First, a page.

Cast for The Little Things (2021)

Denzel Washington as Joe "Deke" Deacon, a Kern County Deputy Sheriff
Rami Malek as LASD Det. Jim Baxter
Jared Leto as Albert Sparma
Chris Bauer as Det. Sal Rizoli
Michael Hyatt as Flo Dunigan
Terry Kinney as LASD Captain Carl Farris
Natalie Morales as Det. Jamie Estrada
Isabel Araiza as Ana Baxter
Joris Jarsky as Det. Sergeant Rogers
Glenn Morshower as Captain Henry Davis
Sofia Vassilieva as Tina Salvatore
Jason James Richter as Det. Williams
John Harlan Kim as Officer Henderson
Frederick Koehler as Stan Peters
Judith Scott as Marsha
Maya Kazan as Rhonda Rathbun
Tiffany Gonzalez as Julie Brock
Anna McKitrick as Mary Roberts
Sheila Houlahan as Paige Callahan
Olivia Washington as Amy Anders
Ebony N. Mayo as Tamara Ewing
Lee Garlington as Landlady
Charlie Saxton as Felix

The film was theatrically released in the United States on January 29, 2021, by Warner Bros. Pictures. It also had a simultaneous release on the HBO Max streaming service for 31 days, as part of Warner Bros.' plan for all of its 2021 films. It was the most-watched item on the platform in its debut weekend, with Samba TV reporting that 1.4 million households streamed the film over its opening weekend. The film was released on Premium VOD on March 19, 2021.

Box office for The Little Things (2021)

The Little Things grossed $15.2 million in the United States and Canada, and $14.6 million in other territories, for a worldwide total of $29.8 million.

Additionally, the same day was released by received wide release including Nomadland and was projected to gross around $2.5 million in its opening weekend. It ended up debuting at $4.8 million from 2,171 theaters, topping the box office; 55% of the audience was male, while 80% were over the age of 25. Internationally, the film grossed $2.8 million from 18 markets for a worldwide start of $7.6 million. The film remained atop the box office both domestically and abroad in its second weekend, with $2.1 million and $1.4 million, respectively. The film made $2.4 million over its third weekend, the four-day President's Day slate, and was dethroned by holdover The Croods: A New Age then made $1.2 million in its fourth weekend.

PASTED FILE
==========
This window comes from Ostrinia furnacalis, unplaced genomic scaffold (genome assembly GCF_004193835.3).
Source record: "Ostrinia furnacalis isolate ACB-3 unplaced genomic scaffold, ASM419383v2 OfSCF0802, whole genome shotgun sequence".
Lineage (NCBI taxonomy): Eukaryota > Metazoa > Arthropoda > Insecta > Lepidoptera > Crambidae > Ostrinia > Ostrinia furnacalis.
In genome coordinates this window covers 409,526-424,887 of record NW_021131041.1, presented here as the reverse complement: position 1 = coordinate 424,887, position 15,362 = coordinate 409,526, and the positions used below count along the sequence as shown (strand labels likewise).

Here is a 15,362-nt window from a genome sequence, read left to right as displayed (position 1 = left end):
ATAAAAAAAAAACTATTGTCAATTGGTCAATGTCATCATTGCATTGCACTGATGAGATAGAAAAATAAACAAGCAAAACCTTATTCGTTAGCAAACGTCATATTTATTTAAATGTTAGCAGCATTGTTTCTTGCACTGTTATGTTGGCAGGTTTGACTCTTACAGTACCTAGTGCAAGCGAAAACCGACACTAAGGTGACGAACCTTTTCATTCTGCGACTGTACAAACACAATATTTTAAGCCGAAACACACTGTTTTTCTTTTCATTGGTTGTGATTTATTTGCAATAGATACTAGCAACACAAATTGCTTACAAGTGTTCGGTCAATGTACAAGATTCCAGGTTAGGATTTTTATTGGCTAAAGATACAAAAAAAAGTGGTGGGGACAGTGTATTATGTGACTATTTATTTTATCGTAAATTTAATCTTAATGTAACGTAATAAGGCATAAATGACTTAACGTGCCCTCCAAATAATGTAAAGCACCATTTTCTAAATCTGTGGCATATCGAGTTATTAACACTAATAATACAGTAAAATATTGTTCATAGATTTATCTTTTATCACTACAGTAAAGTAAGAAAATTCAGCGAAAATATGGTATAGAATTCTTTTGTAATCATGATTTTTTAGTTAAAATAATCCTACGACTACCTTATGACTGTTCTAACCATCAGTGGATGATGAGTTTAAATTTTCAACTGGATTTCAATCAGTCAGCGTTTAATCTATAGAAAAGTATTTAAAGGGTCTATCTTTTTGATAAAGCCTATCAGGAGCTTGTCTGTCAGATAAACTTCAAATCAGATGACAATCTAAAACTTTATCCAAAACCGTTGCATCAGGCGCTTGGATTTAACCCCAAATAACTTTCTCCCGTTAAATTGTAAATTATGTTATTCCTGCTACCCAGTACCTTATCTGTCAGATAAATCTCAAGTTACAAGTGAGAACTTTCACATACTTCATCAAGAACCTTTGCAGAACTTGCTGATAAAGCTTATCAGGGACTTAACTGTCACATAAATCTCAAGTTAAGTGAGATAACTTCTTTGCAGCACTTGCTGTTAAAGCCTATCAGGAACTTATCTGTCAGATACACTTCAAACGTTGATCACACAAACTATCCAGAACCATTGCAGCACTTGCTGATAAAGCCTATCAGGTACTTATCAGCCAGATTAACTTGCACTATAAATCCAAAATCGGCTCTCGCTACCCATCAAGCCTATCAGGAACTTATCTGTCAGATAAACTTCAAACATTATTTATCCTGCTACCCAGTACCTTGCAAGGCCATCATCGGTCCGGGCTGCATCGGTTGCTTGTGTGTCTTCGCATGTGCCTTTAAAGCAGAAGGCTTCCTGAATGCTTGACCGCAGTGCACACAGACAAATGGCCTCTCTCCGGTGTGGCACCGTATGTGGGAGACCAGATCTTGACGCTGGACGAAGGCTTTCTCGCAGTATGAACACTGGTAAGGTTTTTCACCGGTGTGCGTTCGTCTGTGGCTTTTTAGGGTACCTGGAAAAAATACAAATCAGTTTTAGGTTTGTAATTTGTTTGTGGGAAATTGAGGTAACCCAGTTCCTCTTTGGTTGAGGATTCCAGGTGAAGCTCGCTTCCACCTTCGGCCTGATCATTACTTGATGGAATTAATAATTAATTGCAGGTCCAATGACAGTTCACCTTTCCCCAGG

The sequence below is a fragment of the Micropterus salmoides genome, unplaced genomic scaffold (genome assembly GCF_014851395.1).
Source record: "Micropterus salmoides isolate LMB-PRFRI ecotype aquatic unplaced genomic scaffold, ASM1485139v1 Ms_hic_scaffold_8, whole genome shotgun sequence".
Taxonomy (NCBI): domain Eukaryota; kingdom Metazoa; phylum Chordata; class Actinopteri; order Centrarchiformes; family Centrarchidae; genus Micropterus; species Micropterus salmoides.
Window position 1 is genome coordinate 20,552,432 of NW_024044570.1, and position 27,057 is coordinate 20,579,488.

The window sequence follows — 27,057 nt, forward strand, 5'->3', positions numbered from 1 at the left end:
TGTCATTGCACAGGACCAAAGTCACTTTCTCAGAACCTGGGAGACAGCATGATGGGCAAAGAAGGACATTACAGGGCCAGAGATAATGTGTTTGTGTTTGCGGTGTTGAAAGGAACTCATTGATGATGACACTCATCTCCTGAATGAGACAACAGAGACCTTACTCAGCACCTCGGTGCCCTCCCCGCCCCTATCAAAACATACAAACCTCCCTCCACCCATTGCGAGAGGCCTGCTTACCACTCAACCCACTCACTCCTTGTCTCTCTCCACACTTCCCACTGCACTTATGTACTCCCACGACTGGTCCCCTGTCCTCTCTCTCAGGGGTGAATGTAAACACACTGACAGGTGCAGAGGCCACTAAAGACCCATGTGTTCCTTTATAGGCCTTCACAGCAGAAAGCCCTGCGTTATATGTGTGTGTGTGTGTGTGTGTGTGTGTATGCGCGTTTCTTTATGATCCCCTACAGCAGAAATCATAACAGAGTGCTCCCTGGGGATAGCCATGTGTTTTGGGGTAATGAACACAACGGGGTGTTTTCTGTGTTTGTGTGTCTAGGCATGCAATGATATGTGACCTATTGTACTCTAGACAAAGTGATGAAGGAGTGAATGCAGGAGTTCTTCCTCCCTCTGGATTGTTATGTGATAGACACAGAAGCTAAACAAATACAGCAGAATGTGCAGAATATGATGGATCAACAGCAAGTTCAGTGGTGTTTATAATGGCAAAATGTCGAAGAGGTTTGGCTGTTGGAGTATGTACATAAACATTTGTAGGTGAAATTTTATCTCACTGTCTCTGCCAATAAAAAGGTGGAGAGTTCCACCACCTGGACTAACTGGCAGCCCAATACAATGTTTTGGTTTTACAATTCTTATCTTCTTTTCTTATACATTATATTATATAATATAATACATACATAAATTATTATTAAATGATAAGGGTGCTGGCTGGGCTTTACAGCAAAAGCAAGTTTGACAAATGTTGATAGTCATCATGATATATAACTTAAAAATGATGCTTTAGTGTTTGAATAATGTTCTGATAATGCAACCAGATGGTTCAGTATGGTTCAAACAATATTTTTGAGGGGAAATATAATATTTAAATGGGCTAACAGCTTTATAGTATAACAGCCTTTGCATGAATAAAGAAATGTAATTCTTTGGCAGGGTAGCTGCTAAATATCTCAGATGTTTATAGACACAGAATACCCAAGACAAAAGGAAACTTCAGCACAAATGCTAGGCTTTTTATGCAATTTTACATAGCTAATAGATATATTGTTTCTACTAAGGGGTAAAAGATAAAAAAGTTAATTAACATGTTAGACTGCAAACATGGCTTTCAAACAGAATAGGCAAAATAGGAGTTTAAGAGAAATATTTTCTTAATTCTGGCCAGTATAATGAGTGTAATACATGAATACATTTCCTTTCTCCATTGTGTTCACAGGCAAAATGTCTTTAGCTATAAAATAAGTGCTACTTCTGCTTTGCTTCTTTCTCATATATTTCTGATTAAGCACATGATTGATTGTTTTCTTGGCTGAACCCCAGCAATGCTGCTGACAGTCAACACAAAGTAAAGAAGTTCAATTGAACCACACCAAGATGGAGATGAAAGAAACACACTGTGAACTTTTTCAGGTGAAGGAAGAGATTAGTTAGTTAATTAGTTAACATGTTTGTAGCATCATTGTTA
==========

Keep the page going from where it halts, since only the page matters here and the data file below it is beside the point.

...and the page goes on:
Movie Reviews for The Little Things (2021)

On review aggregator Rotten Tomatoes, 45% of 256 critics gave the film a positive review, with an average rating of 5.4/10. The website's critics consensus reads, "An exceptionally well-cast throwback thriller, The Little Things will feel deeply familiar to genre fans -- for better and for worse."On Metacritic, it holds a weighted average score of 54 out of 100 based on 48 critics, indicating "mixed or average reviews." Audiences polled by CinemaScore gave the film an average grade of "B–" on an A+ to F scale, and PostTrak reported 67% of filmgoers gave the film a positive score, with 40% saying they would definitely recommend it.

David Ehrlich of IndieWire gave the film a grade of B and compared it to Seven, writing, "The Little Things is pulpy and ridiculous and requires some major suspension of disbelief, but — if you didn't know any better — you might even say it's beautiful.

"David Rooney of The Hollywood Reporter wrote, "If the director's generally taut original screenplay settles on an ending too cryptic to be fully satisfying, the performances of Denzel Washington and Rami Malek as cops from the old school and the new who end up having more in common than they anticipated supply enough glue to hold everything together. Add in Jared Leto as the taunting weirdo who becomes their prime suspect in a series of brutal murders, and you have a suspenseful crime thriller with a dark allure."

Writing for The Globe and Mail, Barry Hertz gave the film 2.5 out of 4 stars, explaining, "Hancock keeps the action moving briskly and with little tonal confusion, highlighting just what a polished studio-favored professional can do when given gobs of money and zero intellectual-property obligations. And his trio of leading men is all given ample space to play to their strengths.

"[Benjamin Lee of The Guardian gave the film 2 out of 5 stars, specifying, "at a time when even small-screen procedurals have perma-frowned detectives who spend more time haunted by their past than actually solving crimes in the present, it all feels a little too familiar and a little too minor."Writing for, Brian Tallerico gave the film 2 out of 4 stars, and said, "It feels like Hancock is trying to tell a very True Detective story—one about how a case can pull the people investigating it apart from the inside in a way that breaks them forever—but he can't figure out how to shape that into an intriguing mystery simultaneously."

Nick Schager of The Daily Beast wrote, "The ghost of Seven lives on with The Little Things, as does Denzel Washington's search for the type of great serial killer thriller he missed out on when he turned down the lead role in David Fincher's 1995 genre classic. John Lee Hancock's film is deeply indebted in both style and plot particulars to that predecessor, although unfortunately for it—and its headliner—its modest suspense is largely offset by the fact that there's nothing substantial or especially original lurking beneath its eerie exterior."
Source: Wikipedia